SAN FRANCISCO--You might not think of the City by the Bay as the most likely place for a museum dedicated to the life of Walt Disney, but thanks to the influence of the late, great animator's daughter and wife--both of whom have strong ties to the Bay Area--the city is host to the Walt Disney Family Museum, which opened its doors to the public for the first time just over a year ago, on October 1, 2009.
The museum is a fantastic tour through Disney's life--and the works that made him and his company so famous. Stretching from his earliest days as an animator all the way to his death, it is ten galleries full of original concept art, posters, figurines, and much, much more, all guaranteed to delight any Disney fan.
But it's not just a celebration of Mickey Mouse and friends. The museum also highlights some of the more controversial parts of the animator's life, including his testimony to the House Un-American Activities Committee, a major strike at Disney Studios, and the company's work making war propaganda for the U.S. military.
Yet, in the end, it's Disney's work in the movies that carries the day. And perhaps there is no better celebration of his success than this very special Oscar, which Disney was awarded in 1939 for "Snow White and the Seven Dwarves" by Shirley Temple and which included seven small Oscar figurines.
This is the earliest known drawing of Mickey Mouse, from 1928. Drawn by Ub Iwerks, the work came from a meeting that Iwerks had with Walt and Roy Disney and Les Clark after Walt Disney's return to California that year. The meeting was held to "discuss and establish the new character.
These are story sketches from "The Castaway," from 1931. "Before the introduction of true storyboards," an information sign at the museum reads, "story sketches were compiled on pages like this. Note that some of the these scenes are crossed out; these deleted scenes do not appear in the finished film."
This is a digital version of a poster from "Alice the Golf Bug," a 1927 entry in the Alice Comedies, a group of cartoons that Walt Disney directed on his own after he was unable to find a job directing in Hollywood.
In 1927, feeling limited by what he could accomplish with the Alice Comedies, Disney was contracted by Universal Pictures to create an all-new cartoon series. Universal didn't want another cartoon cat series, so they asked Disney to make one based on a rabbit named Oswald. Universal's reach allowed the films to find a larger audience than Disney's previous work.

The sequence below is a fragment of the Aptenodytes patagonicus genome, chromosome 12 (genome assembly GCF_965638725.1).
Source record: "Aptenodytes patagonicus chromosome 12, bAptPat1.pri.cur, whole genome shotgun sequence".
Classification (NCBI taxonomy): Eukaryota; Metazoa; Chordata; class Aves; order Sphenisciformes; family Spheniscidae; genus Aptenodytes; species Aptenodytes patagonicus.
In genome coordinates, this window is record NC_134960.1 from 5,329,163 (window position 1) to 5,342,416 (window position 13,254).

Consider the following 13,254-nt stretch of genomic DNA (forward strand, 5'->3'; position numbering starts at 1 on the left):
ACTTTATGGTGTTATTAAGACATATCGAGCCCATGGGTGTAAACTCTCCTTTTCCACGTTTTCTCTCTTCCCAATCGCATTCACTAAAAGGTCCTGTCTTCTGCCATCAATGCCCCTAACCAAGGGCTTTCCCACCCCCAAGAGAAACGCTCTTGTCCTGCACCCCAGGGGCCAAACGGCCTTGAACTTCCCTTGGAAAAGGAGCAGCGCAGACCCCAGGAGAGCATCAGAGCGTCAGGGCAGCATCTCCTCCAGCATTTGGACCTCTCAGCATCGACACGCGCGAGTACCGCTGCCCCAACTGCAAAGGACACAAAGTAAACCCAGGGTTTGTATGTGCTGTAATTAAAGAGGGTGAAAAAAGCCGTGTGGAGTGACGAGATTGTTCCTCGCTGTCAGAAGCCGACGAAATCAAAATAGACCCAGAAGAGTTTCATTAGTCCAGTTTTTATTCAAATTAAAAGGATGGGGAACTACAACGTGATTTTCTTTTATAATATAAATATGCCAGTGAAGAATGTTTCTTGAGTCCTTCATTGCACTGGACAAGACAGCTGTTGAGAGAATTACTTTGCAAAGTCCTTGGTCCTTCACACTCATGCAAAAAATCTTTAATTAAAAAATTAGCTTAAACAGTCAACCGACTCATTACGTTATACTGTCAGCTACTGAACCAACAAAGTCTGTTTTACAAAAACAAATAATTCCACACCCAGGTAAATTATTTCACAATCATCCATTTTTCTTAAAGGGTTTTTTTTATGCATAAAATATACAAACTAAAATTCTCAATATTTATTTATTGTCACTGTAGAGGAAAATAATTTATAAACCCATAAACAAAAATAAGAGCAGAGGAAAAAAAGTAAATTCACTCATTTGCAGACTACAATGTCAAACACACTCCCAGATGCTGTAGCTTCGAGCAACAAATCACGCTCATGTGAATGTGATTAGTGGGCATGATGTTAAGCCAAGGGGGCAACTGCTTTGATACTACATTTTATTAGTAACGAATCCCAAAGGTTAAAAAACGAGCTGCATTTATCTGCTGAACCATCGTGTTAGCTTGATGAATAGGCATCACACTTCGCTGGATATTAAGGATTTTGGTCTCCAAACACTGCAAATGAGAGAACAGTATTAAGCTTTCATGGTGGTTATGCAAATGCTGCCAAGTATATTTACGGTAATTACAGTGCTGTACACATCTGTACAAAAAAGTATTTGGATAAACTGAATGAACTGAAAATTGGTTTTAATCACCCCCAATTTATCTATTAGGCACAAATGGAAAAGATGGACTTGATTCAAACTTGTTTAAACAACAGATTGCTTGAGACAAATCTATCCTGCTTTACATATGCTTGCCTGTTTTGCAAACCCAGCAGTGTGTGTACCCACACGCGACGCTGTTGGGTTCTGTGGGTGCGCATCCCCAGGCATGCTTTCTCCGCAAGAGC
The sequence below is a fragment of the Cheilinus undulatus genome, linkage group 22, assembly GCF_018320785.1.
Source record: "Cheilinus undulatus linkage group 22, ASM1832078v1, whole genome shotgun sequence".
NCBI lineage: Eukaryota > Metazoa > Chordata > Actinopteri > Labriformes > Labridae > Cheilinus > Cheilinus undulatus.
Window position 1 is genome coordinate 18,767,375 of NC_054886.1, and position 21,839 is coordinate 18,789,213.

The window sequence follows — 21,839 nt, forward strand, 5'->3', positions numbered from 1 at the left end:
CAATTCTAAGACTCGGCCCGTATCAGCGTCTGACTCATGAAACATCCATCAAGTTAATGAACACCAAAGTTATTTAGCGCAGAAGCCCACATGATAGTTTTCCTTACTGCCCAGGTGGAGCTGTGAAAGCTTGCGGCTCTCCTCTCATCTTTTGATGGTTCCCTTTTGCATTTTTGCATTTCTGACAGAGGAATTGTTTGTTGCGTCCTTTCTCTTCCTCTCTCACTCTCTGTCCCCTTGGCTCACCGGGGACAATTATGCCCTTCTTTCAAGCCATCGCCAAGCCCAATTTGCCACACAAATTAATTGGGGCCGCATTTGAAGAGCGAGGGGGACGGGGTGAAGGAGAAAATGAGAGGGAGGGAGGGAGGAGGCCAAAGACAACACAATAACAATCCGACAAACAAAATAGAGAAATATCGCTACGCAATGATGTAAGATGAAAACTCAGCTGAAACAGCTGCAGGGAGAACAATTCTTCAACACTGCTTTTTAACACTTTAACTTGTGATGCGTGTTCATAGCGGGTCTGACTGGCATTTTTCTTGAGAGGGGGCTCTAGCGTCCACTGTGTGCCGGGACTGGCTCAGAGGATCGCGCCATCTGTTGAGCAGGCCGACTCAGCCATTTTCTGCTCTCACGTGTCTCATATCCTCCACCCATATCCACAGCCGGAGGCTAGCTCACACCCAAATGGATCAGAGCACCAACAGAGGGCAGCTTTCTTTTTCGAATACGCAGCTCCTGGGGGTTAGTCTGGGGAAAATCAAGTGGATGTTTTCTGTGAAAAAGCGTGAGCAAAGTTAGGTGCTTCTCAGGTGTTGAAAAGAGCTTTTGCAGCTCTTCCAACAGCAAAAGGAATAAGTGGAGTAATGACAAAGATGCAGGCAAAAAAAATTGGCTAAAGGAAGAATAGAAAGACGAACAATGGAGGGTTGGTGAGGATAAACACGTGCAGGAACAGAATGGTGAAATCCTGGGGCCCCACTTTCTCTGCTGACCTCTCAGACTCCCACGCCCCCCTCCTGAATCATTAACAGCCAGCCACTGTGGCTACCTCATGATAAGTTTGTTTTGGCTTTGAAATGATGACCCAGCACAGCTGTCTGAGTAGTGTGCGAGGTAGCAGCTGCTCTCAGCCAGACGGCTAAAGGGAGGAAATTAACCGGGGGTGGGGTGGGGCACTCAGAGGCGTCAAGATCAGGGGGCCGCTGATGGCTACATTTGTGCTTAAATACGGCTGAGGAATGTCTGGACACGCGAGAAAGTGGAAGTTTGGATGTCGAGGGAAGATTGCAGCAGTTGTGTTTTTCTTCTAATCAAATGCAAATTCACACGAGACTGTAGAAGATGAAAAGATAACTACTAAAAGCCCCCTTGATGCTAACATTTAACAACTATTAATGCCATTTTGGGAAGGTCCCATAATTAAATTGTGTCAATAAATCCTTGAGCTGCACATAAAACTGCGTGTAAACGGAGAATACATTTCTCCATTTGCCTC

Later, however, another cartoonist, Charles Mintz, managed to wrest control of the Oswald series away from Disney--which is what forced Disney to come up with something new. That ended up being Mickey Mouse.
Now, Oswald is Mickey Mouse's antagonist in a new video game from Disney called Epic Mickey. The story is built around a world--crafted by the sorcerer from "The Sorcerer's Apprentice"--in which a series of forgotten Disney creations live, and thrive. Among those characters is Oswald, who achieved fame as Walt Disney's earliest cartoon star. As the years pass and Oswald becomes bitter at Mickey's success, Mickey inadvertently destroys Oswald's comfort zone in the cartoon wasteland and he must face the consequences of what he has accidentally wrought.
In this photograph, taken in 1923, Walt Disney is seen working with a Pathe camera, which according to the museum, "was a workhorse camera of the film industry. Walt bought a used model on his arrival in Hollywood and adapted it for stop-motion filming."
From 1921 to 1922, Walt Disney, and his partners, Ub Iwerks, Hugh Herman, Rudy Ising, and others, produced six one-reel cartoons known as "Laugh-O-Grams." They "were based on traditional fairy tales, updated with Jazz Age gags," according to the museum. "The eager young artists learned and refined their craft with each new picture, embellishing their films with a full range of grey tones and other luxuries."